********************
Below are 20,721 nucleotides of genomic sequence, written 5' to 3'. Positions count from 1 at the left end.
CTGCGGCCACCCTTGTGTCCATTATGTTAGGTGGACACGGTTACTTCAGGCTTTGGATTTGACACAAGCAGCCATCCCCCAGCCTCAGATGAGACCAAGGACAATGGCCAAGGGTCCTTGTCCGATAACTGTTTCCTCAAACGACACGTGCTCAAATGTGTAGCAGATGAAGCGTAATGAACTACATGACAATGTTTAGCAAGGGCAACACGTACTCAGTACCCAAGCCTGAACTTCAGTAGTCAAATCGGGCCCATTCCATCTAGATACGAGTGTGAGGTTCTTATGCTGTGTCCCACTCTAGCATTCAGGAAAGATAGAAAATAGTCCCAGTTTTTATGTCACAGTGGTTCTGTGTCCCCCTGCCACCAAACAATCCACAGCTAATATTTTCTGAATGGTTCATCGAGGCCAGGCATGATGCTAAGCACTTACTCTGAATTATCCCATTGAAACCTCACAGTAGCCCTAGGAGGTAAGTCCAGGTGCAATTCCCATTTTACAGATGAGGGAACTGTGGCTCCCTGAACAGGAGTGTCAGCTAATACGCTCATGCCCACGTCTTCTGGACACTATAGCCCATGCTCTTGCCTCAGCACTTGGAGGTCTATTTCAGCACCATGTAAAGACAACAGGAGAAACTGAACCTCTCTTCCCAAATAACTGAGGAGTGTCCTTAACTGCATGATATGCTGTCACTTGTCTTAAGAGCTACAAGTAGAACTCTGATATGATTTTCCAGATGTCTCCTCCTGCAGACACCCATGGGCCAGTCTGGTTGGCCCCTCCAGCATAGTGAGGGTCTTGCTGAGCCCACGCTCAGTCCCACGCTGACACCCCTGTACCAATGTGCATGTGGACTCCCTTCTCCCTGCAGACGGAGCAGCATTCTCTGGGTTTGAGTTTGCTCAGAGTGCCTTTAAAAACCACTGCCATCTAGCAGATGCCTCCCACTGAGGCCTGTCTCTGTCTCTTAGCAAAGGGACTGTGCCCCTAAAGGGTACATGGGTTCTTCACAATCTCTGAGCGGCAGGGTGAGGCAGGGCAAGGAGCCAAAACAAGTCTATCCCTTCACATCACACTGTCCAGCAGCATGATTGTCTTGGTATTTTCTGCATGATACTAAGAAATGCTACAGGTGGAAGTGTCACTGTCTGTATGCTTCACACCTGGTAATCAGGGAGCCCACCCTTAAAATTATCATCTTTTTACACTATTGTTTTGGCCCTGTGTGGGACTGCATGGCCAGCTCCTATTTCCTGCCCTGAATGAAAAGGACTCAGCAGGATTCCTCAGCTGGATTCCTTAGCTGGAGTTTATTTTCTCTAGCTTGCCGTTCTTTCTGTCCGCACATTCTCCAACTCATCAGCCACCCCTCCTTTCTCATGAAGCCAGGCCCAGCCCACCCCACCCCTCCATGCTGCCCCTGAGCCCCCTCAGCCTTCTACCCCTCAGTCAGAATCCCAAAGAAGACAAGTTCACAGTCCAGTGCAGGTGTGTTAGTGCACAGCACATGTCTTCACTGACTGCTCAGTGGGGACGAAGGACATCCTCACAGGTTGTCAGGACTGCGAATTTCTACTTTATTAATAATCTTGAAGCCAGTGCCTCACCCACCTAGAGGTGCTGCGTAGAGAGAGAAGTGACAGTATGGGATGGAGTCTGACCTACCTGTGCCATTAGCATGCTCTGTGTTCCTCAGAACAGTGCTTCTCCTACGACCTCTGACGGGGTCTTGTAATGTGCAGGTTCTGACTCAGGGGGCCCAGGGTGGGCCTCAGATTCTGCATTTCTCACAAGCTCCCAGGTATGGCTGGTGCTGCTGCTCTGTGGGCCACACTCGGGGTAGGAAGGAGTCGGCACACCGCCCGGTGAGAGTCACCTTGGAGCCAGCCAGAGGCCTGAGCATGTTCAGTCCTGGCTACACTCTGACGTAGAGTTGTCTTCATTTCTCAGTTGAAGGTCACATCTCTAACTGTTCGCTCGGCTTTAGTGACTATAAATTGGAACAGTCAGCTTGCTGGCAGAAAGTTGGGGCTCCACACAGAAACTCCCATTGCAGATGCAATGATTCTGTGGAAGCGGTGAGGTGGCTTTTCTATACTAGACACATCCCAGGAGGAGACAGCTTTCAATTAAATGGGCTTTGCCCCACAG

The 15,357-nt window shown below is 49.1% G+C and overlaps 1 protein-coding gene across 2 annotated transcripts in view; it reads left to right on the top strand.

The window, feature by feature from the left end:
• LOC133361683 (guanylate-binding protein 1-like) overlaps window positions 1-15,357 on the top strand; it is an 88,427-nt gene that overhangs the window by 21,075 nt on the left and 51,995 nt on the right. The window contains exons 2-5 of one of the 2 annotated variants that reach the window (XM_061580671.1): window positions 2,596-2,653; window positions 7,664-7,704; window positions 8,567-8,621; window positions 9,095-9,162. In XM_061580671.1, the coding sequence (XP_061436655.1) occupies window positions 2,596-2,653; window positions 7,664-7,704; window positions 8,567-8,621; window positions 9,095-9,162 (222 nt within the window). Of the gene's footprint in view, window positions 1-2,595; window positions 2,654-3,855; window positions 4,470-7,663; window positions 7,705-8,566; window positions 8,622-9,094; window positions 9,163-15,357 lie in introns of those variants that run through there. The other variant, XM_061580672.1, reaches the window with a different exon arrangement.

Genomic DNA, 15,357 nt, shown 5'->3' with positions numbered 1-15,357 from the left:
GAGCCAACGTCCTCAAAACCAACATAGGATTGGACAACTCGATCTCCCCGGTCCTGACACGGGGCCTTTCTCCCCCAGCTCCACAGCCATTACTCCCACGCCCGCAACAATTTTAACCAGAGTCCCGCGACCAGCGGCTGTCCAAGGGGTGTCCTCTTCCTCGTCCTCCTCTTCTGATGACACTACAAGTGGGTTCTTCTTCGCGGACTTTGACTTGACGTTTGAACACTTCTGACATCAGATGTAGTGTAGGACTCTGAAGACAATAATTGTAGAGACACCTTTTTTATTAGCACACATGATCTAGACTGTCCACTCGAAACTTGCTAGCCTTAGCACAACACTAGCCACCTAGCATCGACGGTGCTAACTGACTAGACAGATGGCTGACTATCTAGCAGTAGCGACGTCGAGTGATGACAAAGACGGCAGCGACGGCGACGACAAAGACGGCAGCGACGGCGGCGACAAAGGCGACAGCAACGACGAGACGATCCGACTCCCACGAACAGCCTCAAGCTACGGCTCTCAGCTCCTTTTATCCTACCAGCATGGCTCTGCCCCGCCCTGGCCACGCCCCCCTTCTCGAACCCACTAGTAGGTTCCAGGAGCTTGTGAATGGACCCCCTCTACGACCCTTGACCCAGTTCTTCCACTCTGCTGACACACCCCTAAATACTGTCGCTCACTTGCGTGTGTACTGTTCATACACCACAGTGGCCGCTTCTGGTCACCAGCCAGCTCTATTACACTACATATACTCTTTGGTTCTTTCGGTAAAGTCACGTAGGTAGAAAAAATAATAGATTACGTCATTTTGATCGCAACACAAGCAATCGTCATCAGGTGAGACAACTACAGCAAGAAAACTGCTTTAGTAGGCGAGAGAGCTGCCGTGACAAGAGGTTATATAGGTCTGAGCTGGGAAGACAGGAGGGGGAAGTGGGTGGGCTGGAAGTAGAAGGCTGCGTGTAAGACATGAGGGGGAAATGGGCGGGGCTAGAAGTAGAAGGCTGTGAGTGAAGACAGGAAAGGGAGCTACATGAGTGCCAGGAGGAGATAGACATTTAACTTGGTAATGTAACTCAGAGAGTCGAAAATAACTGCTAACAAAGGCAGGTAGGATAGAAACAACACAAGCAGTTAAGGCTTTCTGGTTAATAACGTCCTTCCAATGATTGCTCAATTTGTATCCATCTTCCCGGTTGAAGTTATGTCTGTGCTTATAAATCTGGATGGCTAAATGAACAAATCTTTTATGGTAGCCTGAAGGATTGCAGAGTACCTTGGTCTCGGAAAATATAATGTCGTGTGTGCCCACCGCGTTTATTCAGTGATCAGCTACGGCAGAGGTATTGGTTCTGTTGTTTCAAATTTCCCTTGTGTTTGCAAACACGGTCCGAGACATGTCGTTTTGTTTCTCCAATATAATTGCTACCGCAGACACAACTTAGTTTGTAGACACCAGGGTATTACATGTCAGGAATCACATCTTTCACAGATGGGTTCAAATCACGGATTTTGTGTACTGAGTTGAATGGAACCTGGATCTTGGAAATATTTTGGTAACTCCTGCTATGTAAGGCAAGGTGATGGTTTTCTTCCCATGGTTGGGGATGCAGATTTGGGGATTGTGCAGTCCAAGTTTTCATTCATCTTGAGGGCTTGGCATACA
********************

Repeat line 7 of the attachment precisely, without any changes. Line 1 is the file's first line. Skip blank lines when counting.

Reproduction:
GAGCCAACGTCCTCAAAACCAACATAGGATTGGACAACTCGATCTCCCCGGTCCTGACACGGGGCCTTTCTCCCCCAGCTCCACAGCCATTACTCCCACGCCCGCAACAATTTTAACCAGAGTCCCGCGACCAGCGGCTGTCCAAGGGGTGTCCTCTTCCTCGTCCTCCTCTTCTGATGACACTACAAGTGGGTTCTTCTTCGCGGACTTTGACTTGACGTTTGAACACTTCTGACATCAGATGTAGTGTAGGACTCTGAAGACAATAATTGTAGAGACACCTTTTTTATTAGCACACATGATCTAGACTGTCCACTCGAAACTTGCTAGCCTTAGCACAACACTAGCCACCTAGCATCGACGGTGCTAACTGACTAGACAGATGGCTGACTATCTAGCAGTAGCGACGTCGAGTGATGACAAAGACGGCAGCGACGGCGACGACAAAGACGGCAGCGACGGCGGCGACAAAGGCGACAGCAACGACGAGACGATCCGACTCCCACGAACAGCCTCAAGCTACGGCTCTCAGCTCCTTTTATCCTACCAGCATGGCTCTGCCCCGCCCTGGCCACGCCCCCCTTCTCGAACCCACTAGTAGGTTCCAGGAGCTTGTGAATGGACCCCCTCTACGACCCTTGACCCAGTTCTTCCACTCTGCTGACACACCCCTAAATACTGTCGCTCACTTGCGTGTGTACTGTTCATACACCACAGTGGCCGCTTCTGGTCACCAGCCAGCTCTATTACACTACATATACTCTTTGGTTCTTTCGGTAAAGTCACGTAGGTAGAAAAAATAATAGATTACGTCATTTTGATCGCAACACAAGCAATCGTCATCAGGTGAGACAACTACAGCAAGAAAACTGCTTTAGTAGGCGAGAGAGCTGCCGTGACAAGAGGTTATATAGGTCTGAGCTGGGAAGACAGGAGGGGGAAGTGGGTGGGCTGGAAGTAGAAGGCTGCGTGTAAGACATGAGGGGGAAATGGGCGGGGCTAGAAGTAGAAGGCTGTGAGTGAAGACAGGAAAGGGAGCTACATGAGTGCCAGGAGGAGATAGACATTTAACTTGGTAATGTAACTCAGAGAGTCGAAAATAACTGCTAACAAAGGCAGGTAGGATAGAAACAACACAAGCAGTTAAGGCTTTCTGGTTAATAACGTCCTTCCAATGATTGCTCAATTTGTATCCATCTTCCCGGTTGAAGTTATGTCTGTGCTTATAAATCTGGATGGCTAAATGAACAAATCTTTTATGGTAGCCTGAAGGATTGCAGAGTACCTTGGTCTCGGAAAATATAATGTCGTGTGTGCCCACCGCGTTTATTCAGTGATCAGCTACGGCAGAGGTATTGGTTCTGTTGTTTCAAATTTCCCTTGTGTTTGCAAACACGGTCCGAGACATGTCGTTTTGTTTCTCCAATATAATTGCTACCGCAGACACAACTTAGTTTGTAGACACCAGGGTATTACATGTCAGGAATCACATCTTTCACAGATGGGTTCAAATCACGGATTTTGTGTACTGAGTTGAATGGAACCTGGATCTTGGAAATATTTTGGTAACTCCTGCTATGTAAGGCAAGGTGATGGTTTTCTTCCCATGGTTGGGGATGCAGATTTGGGGATTGTGCAGTCCAAGTTTTCATTCATCTTGAGGGCTTGGCATACA